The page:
Providing A Sterile Water Pathway Since 1995

ISO 13485 Certified

Infection Control

What Standard of Care are you Providing?

CDC Guidelines

Dental ProcedureConventional dental units cannot reliably deliver sterile water even when equipped with independent water reservoirs because even the water bearing pathway cannot be reliably sterilized. Delivery of sterile or other solutions can only be achieved by using single use disposable tubing or sterilizable tubing.

(MMWR Morbidity and Mortality Weekly Report, Page 29, December, 2003) 

CFU: (Colony Forming Unit) CFU is used to determine the number of viable bacterial cells in a sample per mL. It is the degree of contamination in the samples or the magnitude of the infection.


Current Infection Controls in Dentistry

  • Anti-retraction Valves
    Anti-retraction valves fail without notification** and, while anti-retraction valves are used on most older dental units, they only work when the unit is shut off. Because of passive retraction, contamination can even occur while water is flowing.  **See note about Anti-retraction valves below.
  • Filtering
    Microfilters can reduce the number of microbes in output water, however, retracted patient-borne bacterial microbes will accumulate on the patient side of a filter. Viruses are smaller than bacterial microbes and can pass through filtration.
  • Flushing
    The daily flushing of waterlines cannot eliminate microbial levels in the dental unit water supply. Concentrations will fall after two minutes of flushing, but are quickly restored to pre-flush levels 30 minutes later.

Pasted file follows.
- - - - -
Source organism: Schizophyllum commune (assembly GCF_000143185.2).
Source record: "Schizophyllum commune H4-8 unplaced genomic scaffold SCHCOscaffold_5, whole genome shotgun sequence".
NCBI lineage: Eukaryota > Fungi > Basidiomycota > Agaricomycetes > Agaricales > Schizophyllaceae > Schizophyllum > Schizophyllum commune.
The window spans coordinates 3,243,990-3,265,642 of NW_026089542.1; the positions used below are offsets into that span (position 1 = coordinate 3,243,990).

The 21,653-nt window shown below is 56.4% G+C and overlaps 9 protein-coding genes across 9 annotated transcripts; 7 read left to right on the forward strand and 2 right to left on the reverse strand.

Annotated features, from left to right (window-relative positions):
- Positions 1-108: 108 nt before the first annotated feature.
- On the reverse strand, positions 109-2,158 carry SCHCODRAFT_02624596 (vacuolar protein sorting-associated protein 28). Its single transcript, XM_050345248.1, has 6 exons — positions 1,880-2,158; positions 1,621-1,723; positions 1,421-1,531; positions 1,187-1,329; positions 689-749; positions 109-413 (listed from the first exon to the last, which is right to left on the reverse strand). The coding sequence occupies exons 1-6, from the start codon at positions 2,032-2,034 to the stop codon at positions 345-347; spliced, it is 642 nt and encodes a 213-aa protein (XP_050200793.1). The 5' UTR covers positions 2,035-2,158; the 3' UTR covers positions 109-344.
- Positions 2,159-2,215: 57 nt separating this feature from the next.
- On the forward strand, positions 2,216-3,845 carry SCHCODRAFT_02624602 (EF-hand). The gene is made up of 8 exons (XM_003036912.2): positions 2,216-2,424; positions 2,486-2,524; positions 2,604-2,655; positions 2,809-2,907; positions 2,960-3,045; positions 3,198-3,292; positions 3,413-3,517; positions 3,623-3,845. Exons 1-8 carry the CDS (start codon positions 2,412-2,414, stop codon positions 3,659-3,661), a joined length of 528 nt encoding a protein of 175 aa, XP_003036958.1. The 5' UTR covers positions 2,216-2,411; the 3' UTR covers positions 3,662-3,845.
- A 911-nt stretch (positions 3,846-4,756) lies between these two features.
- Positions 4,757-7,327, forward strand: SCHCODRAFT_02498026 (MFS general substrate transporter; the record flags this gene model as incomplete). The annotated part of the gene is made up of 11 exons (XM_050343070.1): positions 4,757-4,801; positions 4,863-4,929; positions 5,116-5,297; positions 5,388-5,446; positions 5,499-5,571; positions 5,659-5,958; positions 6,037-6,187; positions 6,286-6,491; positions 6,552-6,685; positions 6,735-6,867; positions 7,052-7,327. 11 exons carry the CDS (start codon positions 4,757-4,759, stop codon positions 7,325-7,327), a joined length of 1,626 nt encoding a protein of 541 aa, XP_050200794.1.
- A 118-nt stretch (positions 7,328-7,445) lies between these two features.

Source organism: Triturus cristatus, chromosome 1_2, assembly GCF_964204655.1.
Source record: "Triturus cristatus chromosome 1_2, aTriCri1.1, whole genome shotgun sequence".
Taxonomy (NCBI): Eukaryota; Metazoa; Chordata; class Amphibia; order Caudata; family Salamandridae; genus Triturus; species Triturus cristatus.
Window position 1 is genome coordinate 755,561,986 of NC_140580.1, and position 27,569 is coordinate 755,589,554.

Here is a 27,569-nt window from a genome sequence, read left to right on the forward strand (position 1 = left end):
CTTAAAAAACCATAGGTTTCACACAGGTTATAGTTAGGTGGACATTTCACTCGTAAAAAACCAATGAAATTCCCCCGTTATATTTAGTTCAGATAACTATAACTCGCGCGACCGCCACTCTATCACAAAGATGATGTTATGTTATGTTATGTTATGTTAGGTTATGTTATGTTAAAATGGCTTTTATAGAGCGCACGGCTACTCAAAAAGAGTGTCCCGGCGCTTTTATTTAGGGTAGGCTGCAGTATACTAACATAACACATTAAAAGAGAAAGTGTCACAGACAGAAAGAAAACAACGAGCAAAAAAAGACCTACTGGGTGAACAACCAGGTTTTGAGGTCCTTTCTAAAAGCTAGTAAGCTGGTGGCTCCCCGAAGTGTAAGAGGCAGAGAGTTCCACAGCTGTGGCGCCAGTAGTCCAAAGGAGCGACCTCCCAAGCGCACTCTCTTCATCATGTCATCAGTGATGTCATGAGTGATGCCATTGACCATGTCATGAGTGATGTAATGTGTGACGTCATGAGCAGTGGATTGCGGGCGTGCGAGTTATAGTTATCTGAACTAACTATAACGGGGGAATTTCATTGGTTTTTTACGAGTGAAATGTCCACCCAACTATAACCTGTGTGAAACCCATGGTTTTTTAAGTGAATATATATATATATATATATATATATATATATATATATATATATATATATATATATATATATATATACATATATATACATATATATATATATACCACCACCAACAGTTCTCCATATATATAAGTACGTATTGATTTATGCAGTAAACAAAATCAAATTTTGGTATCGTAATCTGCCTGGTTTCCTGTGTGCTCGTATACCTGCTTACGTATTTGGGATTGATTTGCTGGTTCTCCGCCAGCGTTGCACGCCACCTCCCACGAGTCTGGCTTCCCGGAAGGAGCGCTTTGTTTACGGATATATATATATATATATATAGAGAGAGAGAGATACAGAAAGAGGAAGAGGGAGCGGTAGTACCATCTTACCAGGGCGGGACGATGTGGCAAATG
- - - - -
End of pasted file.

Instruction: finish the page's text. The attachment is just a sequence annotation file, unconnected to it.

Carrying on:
“In 1993, CDC recommended that dental waterlines be flushed at the beginning of the clinic day to reduce the microbial load. However, studies have demonstrated this practice does not affect biofilm in the waterlines or reliably improve the quality of water used during dental treatment.”
  • Chemical Germicides
    A number of chemical germicides are in use and are effective in reducing CFU/mL levels below guidelines set by CDC and the ADA. However, they may not necessarily remove all biofilm from tubing surfaces.  Additionally, chemical germicides must not only be safe but also leave only safe levels of residues. Some chemical may have corrosive effects on dental restorative materials and materials used in construction of dental water delivery systems. Chemicals may also produce potentially hazardous disinfectant by-products*. Also, patients may experience chemical after-taste from waterlines that have not been adequately rinsed.

*(Organization for Safety, Asepsis and Protection: Statements on the Responsibilities of Manufacturers of Devices and Chemical Agents for Improving the Quality of Dental Treatment Water).

**  Anti-Retraction Valve failure has been studied, relying on anti-retraction valves to keep the water line is questionable at best.

“. . . nine new anti-retraction valves from three different manufacturers were utilized.  Each valve was installed along the water line connecting the high-speed handpiece to the dental unit.  The handpieces were made to run and stop in a container filled with a solution of about 7 log10/mL of Bacillus subtilis spores (used as a marker) and retraction of spores was measured.  Subsequently, all nine valves were installed in dental units in use in private offices, and all tests repeated after 15, 30 and 60 working days . . . In the anti-retraction valve experiment, at baseline only one anti-retraction valve showed a failure in opposing fluid retraction. After 15 days, three valves, after 30 days, six valves, and after 60 days, eight valves showed failure.”

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